• 10 or more retail sales shipped to Minnesota that total more than $100,000

Minnesota law also requires certain Marketplace Providers to collect and remit Minnesota sales tax on all taxable retail sales made into Minnesota facilitated by the marketplace. Remote sellers do not need to collect sales tax when a Marketplace Provider is collecting and remitting.

The Court’s decision in Wayfair also caused Minnesota’s 2017 Marketplace Provider law to become effective.

Marketplace Providers must register and begin collecting Minnesota sales tax on behalf of remote sellers using their marketplace no later than October 1, 2018.
Signs Point To Increased Voter Interest, Turnout In Minnesota
From the Star Tribune, Judy Keen, August 6, 2018

A spike in absentee ballot requests and anecdotal evidence that more people are registering to vote suggest higher turnout in Minnesota’s Aug. 14 primary and beyond, election officials say.

The number of absentee ballots requested by state voters soared to 166,603 as of last Thursday. On the same date in 2016, the total was 95,582.

“People are just paying attention more than they have in the recent past,” Secretary of State Steve Simon said Monday, tracking what he called “enthusiasm across the political spectrum.”

That could reflect a preoccupation with divisions generated by President Donald Trump’s election two years ago and efforts by both parties to recruit new voters.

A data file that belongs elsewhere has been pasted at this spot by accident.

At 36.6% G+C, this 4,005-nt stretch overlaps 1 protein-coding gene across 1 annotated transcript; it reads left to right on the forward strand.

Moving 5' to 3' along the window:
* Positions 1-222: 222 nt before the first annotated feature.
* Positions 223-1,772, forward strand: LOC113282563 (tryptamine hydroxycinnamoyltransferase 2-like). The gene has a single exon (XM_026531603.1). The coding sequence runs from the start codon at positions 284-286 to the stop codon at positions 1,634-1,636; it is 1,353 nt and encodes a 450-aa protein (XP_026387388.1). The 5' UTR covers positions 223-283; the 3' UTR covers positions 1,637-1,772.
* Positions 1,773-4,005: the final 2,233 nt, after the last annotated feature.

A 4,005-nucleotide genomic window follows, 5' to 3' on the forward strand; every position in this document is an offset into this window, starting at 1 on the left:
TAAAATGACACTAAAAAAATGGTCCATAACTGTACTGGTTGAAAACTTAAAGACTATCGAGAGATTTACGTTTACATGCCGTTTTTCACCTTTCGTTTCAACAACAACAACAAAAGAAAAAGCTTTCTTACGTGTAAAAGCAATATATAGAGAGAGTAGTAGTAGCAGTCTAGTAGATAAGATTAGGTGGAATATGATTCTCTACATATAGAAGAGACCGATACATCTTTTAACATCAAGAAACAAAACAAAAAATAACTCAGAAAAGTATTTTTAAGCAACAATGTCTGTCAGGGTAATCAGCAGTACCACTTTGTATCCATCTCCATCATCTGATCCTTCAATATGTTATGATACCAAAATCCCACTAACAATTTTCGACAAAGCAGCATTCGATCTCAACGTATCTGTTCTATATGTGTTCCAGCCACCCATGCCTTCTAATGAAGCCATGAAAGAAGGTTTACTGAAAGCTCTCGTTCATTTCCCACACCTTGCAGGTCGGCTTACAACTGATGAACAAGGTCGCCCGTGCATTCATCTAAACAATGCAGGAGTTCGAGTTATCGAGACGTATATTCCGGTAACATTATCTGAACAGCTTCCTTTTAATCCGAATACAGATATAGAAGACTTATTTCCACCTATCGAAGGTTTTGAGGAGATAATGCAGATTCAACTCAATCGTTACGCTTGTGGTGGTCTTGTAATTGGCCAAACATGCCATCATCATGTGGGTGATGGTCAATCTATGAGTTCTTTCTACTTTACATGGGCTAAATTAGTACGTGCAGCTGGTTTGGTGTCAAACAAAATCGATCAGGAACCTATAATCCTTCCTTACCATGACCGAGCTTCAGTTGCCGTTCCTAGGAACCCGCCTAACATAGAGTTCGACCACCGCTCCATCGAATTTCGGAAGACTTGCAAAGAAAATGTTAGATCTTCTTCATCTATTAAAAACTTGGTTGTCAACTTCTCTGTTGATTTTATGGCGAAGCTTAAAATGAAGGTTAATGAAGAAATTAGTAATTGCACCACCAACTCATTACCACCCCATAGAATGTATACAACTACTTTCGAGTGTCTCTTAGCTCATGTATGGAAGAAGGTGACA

“There’s less apathy than there was in the past,” said Deborah Erickson, Crow Wing County’s election supervisor.

Simon forecast higher than normal turnout next week. Primary election turnout is usually considerably lower than in the November general election; the last time more than 20 percent of eligible voters cast ballots in a primary was in 1998.

“There’s definitely an uptick in voting” this year, and this week could be the busiest, said Mark Krupski, who oversees Olmsted County elections. Contested statewide and congressional races and a Rochester mayoral campaign with seven candidates are driving interest, he said.
Last Chance To Join MnRA In D.C. September 5-6 For NRF's Retail Advocates Summit
The Minnesota Retailers Association (MnRA) is leading a delegation of retailers to Washington, D.C. September 5-6 to attend the National Retail Federation's Retail Advocates Summit. The event includes visits with Minnesota's Senators and House of Representatives members.

MnRA has some limited scholarship funding available for smaller sized retailers. If you are interested in attending, contact Bruce Nustad at